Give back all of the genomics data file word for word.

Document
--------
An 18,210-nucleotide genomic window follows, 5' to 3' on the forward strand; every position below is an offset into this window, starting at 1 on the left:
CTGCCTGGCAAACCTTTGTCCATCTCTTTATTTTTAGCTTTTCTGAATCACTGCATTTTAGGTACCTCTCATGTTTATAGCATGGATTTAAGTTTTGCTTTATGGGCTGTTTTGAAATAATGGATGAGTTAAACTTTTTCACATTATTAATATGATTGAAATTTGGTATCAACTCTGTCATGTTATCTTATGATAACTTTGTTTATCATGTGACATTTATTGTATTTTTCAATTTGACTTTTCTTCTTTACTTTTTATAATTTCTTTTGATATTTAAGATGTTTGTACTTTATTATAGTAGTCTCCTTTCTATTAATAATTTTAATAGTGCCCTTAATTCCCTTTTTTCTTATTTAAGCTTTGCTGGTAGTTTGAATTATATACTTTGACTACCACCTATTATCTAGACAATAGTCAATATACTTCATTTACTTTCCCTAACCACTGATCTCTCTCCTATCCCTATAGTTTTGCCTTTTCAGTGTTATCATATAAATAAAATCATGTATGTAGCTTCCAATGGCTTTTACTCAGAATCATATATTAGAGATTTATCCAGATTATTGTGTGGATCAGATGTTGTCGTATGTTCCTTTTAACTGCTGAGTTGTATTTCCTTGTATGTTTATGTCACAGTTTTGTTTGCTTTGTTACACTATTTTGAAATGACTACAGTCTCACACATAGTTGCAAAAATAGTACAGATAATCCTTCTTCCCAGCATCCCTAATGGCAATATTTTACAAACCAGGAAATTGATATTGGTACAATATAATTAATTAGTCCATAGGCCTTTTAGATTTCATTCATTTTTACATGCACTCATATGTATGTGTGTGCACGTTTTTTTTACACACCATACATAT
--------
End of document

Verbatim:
An 18,210-nucleotide genomic window follows, 5' to 3' on the forward strand; every position below is an offset into this window, starting at 1 on the left:
CTGCCTGGCAAACCTTTGTCCATCTCTTTATTTTTAGCTTTTCTGAATCACTGCATTTTAGGTACCTCTCATGTTTATAGCATGGATTTAAGTTTTGCTTTATGGGCTGTTTTGAAATAATGGATGAGTTAAACTTTTTCACATTATTAATATGATTGAAATTTGGTATCAACTCTGTCATGTTATCTTATGATAACTTTGTTTATCATGTGACATTTATTGTATTTTTCAATTTGACTTTTCTTCTTTACTTTTTATAATTTCTTTTGATATTTAAGATGTTTGTACTTTATTATAGTAGTCTCCTTTCTATTAATAATTTTAATAGTGCCCTTAATTCCCTTTTTTCTTATTTAAGCTTTGCTGGTAGTTTGAATTATATACTTTGACTACCACCTATTATCTAGACAATAGTCAATATACTTCATTTACTTTCCCTAACCACTGATCTCTCTCCTATCCCTATAGTTTTGCCTTTTCAGTGTTATCATATAAATAAAATCATGTATGTAGCTTCCAATGGCTTTTACTCAGAATCATATATTAGAGATTTATCCAGATTATTGTGTGGATCAGATGTTGTCGTATGTTCCTTTTAACTGCTGAGTTGTATTTCCTTGTATGTTTATGTCACAGTTTTGTTTGCTTTGTTACACTATTTTGAAATGACTACAGTCTCACACATAGTTGCAAAAATAGTACAGATAATCCTTCTTCCCAGCATCCCTAATGGCAATATTTTACAAACCAGGAAATTGATATTGGTACAATATAATTAATTAGTCCATAGGCCTTTTAGATTTCATTCATTTTTACATGCACTCATATGTATGTGTGTGCACGTTTTTTTTACACACCATACATAT